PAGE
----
[Marxism] Racism at the USDA? You bet!
elishastephens at hotmail.com
Wed Jul 21 17:09:11 MDT 2010
>From the ANSWER Coalition:
Stop capitulating to right-wing racism!
Reinstate Shirley Sherrod now!
A spirited demonstration took place this morning in front of the U.S. Department of Agriculture denouncing the forced resignation/firing of Shirley Sherrod by Secretary of Agriculture Tom Vilsack. The demonstration included the ANSWER Coalition, Code Pink, the D.C. Statehood Green Party and others.
The demonstration, which received significant media coverage, demanded the immediate reinstatement of Shirley Sherrod.
The following is a statement issued by the ANSWER Coalition that was distributed to workers in Washington, D.C. in front of the Department of Agriculture.
When they forced the resignation of Shirley Sherrod, the Obama administration officials cravenly capitulated before the false charge of “anti-white” racism leveled against an African-American federal worker by right-wing political forces.
The facts of the case show that Shirley Sherrod, a USDA employee, should be reinstated immediately. Her forced resignation should be understood as a “firing” of a career civil service worker for blatantly political reasons.
The hysteria generated by the right wing against Shirley Sherrod is based on a false interpretation of video of Shirley Sherrod’s speech to the NAACP conference.
The heavily edited video falsely suggested that Sherrod had committed what the right-wing bigots considers to be the most abhorrent racial offense: Sherrod, a Black woman, had apparently discriminated against white persons.
The right wing asserted that Sherrod, a worker with the U.S. Department of Agriculture, had once withheld assistance to a white farming couple on the basis of race.
The right wing’s twisted story became untenable when the full video of Sherrod’s speech was released. Speaking at a NAACP meeting in March, she recalled working for a nonprofit that assisted struggling farmers. Sherrod had stayed in Georgia with the purpose of helping Black farmers, but her work with a white couple—to whom she admitted offering only minimum assistance at first—changed her perspective.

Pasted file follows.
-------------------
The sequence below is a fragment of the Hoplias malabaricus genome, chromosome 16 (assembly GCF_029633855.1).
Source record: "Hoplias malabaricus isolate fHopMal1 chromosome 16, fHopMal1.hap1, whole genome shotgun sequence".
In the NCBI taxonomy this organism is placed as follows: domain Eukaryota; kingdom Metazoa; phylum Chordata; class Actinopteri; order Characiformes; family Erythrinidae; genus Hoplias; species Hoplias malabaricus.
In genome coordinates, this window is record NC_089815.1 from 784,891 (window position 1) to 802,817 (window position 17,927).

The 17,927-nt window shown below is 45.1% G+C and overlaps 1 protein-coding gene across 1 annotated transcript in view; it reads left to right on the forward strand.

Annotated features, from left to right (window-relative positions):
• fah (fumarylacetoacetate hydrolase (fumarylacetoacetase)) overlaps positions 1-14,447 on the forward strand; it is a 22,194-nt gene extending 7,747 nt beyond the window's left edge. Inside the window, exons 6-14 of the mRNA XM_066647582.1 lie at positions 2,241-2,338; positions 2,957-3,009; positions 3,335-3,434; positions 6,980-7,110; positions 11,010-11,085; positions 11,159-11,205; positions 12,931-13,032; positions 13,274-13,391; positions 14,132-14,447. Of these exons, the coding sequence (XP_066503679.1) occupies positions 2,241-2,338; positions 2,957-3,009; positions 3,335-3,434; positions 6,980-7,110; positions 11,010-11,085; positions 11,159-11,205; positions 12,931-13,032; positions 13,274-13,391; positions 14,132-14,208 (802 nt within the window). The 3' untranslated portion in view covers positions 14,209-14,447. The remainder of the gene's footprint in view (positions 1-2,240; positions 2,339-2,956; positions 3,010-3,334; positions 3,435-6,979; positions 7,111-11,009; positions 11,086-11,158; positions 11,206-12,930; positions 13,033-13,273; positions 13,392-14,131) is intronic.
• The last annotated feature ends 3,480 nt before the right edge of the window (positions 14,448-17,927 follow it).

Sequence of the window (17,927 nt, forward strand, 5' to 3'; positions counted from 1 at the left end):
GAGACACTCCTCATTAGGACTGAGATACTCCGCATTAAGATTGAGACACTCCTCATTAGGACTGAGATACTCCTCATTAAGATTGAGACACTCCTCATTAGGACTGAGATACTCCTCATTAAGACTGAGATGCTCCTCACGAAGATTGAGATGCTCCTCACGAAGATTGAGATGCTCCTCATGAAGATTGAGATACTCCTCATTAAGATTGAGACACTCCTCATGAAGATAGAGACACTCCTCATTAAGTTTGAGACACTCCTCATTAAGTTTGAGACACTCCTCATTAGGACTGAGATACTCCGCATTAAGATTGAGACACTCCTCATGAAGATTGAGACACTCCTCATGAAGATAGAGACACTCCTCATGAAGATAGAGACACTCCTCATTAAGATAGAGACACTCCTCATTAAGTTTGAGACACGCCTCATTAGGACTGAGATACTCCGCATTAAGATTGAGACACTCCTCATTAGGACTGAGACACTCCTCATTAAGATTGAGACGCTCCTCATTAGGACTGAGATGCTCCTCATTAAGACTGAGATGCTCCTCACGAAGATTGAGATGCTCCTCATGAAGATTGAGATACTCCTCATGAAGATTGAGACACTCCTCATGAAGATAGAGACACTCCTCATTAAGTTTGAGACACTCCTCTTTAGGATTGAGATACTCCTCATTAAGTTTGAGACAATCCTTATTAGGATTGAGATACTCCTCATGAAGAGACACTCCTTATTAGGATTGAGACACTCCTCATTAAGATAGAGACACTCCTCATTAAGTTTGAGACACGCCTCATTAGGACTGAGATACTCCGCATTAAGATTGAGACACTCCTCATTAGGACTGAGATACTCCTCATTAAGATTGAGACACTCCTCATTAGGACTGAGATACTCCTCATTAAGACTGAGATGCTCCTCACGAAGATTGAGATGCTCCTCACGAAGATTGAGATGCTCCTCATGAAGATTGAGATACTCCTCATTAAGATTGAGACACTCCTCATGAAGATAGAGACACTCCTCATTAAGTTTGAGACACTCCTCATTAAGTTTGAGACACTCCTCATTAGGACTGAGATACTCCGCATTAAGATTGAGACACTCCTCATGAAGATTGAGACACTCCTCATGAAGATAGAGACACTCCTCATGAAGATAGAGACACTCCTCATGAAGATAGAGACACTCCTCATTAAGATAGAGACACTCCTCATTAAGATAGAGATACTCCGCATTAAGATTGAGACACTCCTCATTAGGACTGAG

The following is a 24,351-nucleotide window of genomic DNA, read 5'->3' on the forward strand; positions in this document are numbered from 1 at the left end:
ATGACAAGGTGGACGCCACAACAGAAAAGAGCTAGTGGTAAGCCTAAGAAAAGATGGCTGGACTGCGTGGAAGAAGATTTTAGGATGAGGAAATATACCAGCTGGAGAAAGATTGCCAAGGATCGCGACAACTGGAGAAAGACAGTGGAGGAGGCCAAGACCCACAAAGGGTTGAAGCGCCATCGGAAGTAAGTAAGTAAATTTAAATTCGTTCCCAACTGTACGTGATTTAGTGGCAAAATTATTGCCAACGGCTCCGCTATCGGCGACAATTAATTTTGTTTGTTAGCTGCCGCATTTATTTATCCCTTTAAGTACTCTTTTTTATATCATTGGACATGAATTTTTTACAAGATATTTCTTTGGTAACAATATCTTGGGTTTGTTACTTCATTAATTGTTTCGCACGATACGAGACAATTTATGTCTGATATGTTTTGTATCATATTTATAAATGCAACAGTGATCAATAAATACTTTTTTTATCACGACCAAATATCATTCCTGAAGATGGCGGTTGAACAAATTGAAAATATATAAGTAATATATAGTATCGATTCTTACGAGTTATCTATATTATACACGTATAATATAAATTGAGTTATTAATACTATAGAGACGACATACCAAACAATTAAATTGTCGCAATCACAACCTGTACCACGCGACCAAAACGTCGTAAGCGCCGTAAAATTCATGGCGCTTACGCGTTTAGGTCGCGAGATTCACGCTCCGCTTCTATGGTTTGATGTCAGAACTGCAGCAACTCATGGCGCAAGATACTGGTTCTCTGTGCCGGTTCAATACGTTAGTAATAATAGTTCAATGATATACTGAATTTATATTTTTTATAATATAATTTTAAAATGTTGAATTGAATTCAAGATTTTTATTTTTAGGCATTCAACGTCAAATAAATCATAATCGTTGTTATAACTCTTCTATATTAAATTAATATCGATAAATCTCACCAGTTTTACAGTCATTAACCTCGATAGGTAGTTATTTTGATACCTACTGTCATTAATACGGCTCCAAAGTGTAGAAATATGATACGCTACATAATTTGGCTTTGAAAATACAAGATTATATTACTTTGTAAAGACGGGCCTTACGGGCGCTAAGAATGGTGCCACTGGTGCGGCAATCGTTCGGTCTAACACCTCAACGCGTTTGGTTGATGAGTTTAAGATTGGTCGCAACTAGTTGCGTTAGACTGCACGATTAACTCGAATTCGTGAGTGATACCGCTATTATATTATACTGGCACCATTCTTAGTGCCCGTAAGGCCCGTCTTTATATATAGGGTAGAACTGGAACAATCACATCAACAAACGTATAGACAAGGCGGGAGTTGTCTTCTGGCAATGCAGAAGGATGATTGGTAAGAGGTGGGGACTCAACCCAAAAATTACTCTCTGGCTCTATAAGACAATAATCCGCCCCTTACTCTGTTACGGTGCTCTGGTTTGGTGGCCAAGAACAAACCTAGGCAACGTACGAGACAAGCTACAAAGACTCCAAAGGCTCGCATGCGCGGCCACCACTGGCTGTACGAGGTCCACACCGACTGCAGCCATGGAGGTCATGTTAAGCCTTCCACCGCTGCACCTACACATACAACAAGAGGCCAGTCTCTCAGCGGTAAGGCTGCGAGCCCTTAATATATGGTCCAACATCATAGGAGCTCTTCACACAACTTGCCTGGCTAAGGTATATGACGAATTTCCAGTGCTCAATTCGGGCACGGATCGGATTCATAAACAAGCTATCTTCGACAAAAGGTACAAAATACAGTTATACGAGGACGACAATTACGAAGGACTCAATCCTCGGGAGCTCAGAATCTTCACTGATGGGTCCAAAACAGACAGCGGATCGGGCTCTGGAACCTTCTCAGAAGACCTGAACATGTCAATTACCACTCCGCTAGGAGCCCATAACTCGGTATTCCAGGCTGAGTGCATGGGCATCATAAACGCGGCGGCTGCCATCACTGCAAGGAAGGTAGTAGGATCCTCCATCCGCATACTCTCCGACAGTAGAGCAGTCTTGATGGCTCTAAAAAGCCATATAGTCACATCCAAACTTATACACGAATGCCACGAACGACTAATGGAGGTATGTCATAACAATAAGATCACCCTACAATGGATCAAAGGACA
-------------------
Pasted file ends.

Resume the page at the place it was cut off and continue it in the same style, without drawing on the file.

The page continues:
In the unedited video of her speech, Sherrod says: “It made me see it really was about those who have, versus those who don't ... Black, white or Hispanic. It made me realize that I needed to work to help poor people ... those who don't have access the way others have.” Since the video was released, the wife of the white farmer in question has come out in support of Sherrod, saying she saved them from losing their farm.
Even as she coped with the very real and palpable racism that had cost so many Black farmers their land in the South, Sherrod arrived at a broader class understanding of social justice through her own experience. But the bigoted elements who trimmed down the video of her speech took no interest in that story.
The USDA's own history of racism
In a July 20 statement, Secretary of Agriculture Tom Vilsack explained why he forced Sherrod to resign: “There is zero tolerance for discrimination at USDA and we strongly condemn any active discrimination against any person.”
The USDA’s record says otherwise.
Black farmers have been fighting the USDA in court since 1997 for the department’s long-standing practice of systematically denying funds to Black farmers. In Pigford v. Glickman, Black farmers demonstrated that, for more than 15 years, Agriculture Department officials ignored complaints that they were denied aid at the levels disbursed to white farmers.
The case settled for $1.25 billion in 1999, yet many class action plaintiffs have yet to see a dime. Numerous farmers were excluded from the settlement altogether. The federal government has slowed down payments to a trickle—and the fight for the funds continues today.
“I thought that the elderly farmers would get their money and get to live a few happy days of their lives,” John Boyd, President of the National Black Farmers Association, said in an interview earlier this year. “They deserve the money before they leave God’s earth.” Boyd has attended the funerals of several Black farmers who did not live to see justice.
Shirley Sherrod should be saluted
Slavery. Jim Crow laws. The systematic assassination of prominent Black leaders and the destruction of progressive Black organizations. Institutionalized poverty in Black communities. The disproportionate incarceration—not to mention execution—of African Americans.
In a country with such a record, perhaps the strongest evidence that racism is alive and well is that the dominant question of the debate over race relations in the media is, “Are African Americans discriminating against whites?”
Shirley Sherrod should be saluted for her lifelong work. She stood up for Black farmers and promoted unity between Black, white, Latino and other working people. She worked, as she said in her video, to help all poor people.
The Obama administration and the Democratic Party leadership shudder in fear whenever the Tea Party and other ultra-right forces go on the attack. Shirley Sherrod was a convenient attack target for the ultra right, and the Obama administration threw her overboard. That’s wrong on every level. We demand the immediate reinstatement of Shirley Sherrod.
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